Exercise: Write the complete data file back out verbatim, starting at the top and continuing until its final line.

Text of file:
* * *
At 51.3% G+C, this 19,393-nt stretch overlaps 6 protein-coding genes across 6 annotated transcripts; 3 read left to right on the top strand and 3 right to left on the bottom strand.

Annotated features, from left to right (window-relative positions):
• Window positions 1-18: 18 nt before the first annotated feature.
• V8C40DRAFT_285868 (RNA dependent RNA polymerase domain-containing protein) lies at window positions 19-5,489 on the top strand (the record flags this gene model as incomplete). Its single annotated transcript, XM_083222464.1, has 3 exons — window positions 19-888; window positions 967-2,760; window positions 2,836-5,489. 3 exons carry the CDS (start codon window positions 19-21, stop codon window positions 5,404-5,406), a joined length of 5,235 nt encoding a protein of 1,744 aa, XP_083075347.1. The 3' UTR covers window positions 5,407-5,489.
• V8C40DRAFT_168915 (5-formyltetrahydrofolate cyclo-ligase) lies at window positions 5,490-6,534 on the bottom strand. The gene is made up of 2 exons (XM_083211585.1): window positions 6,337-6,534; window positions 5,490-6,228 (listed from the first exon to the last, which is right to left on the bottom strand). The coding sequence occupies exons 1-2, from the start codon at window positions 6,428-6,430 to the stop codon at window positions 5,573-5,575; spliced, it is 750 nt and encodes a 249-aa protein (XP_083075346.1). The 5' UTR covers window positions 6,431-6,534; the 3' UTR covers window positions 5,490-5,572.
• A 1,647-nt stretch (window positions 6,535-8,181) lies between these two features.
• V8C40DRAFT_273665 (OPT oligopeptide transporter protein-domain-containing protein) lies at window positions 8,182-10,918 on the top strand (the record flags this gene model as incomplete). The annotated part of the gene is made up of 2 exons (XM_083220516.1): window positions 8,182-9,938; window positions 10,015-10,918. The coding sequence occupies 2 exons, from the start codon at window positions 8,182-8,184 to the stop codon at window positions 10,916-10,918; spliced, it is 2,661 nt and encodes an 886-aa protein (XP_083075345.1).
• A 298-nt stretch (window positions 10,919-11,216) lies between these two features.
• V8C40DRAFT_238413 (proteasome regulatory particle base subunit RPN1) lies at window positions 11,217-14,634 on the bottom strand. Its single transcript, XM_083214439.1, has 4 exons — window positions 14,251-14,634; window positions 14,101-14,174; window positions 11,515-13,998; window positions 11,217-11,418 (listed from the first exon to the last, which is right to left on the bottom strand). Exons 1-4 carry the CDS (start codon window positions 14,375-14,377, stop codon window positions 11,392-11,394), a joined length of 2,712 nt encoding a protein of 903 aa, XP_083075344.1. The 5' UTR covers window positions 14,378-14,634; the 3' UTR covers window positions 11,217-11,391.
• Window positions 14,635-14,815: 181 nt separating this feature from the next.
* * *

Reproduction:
At 51.3% G+C, this 19,393-nt stretch overlaps 6 protein-coding genes across 6 annotated transcripts; 3 read left to right on the top strand and 3 right to left on the bottom strand.

Annotated features, from left to right (window-relative positions):
• Window positions 1-18: 18 nt before the first annotated feature.
• V8C40DRAFT_285868 (RNA dependent RNA polymerase domain-containing protein) lies at window positions 19-5,489 on the top strand (the record flags this gene model as incomplete). Its single annotated transcript, XM_083222464.1, has 3 exons — window positions 19-888; window positions 967-2,760; window positions 2,836-5,489. 3 exons carry the CDS (start codon window positions 19-21, stop codon window positions 5,404-5,406), a joined length of 5,235 nt encoding a protein of 1,744 aa, XP_083075347.1. The 3' UTR covers window positions 5,407-5,489.
• V8C40DRAFT_168915 (5-formyltetrahydrofolate cyclo-ligase) lies at window positions 5,490-6,534 on the bottom strand. The gene is made up of 2 exons (XM_083211585.1): window positions 6,337-6,534; window positions 5,490-6,228 (listed from the first exon to the last, which is right to left on the bottom strand). The coding sequence occupies exons 1-2, from the start codon at window positions 6,428-6,430 to the stop codon at window positions 5,573-5,575; spliced, it is 750 nt and encodes a 249-aa protein (XP_083075346.1). The 5' UTR covers window positions 6,431-6,534; the 3' UTR covers window positions 5,490-5,572.
• A 1,647-nt stretch (window positions 6,535-8,181) lies between these two features.
• V8C40DRAFT_273665 (OPT oligopeptide transporter protein-domain-containing protein) lies at window positions 8,182-10,918 on the top strand (the record flags this gene model as incomplete). The annotated part of the gene is made up of 2 exons (XM_083220516.1): window positions 8,182-9,938; window positions 10,015-10,918. The coding sequence occupies 2 exons, from the start codon at window positions 8,182-8,184 to the stop codon at window positions 10,916-10,918; spliced, it is 2,661 nt and encodes an 886-aa protein (XP_083075345.1).
• A 298-nt stretch (window positions 10,919-11,216) lies between these two features.
• V8C40DRAFT_238413 (proteasome regulatory particle base subunit RPN1) lies at window positions 11,217-14,634 on the bottom strand. Its single transcript, XM_083214439.1, has 4 exons — window positions 14,251-14,634; window positions 14,101-14,174; window positions 11,515-13,998; window positions 11,217-11,418 (listed from the first exon to the last, which is right to left on the bottom strand). Exons 1-4 carry the CDS (start codon window positions 14,375-14,377, stop codon window positions 11,392-11,394), a joined length of 2,712 nt encoding a protein of 903 aa, XP_083075344.1. The 5' UTR covers window positions 14,378-14,634; the 3' UTR covers window positions 11,217-11,391.
• Window positions 14,635-14,815: 181 nt separating this feature from the next.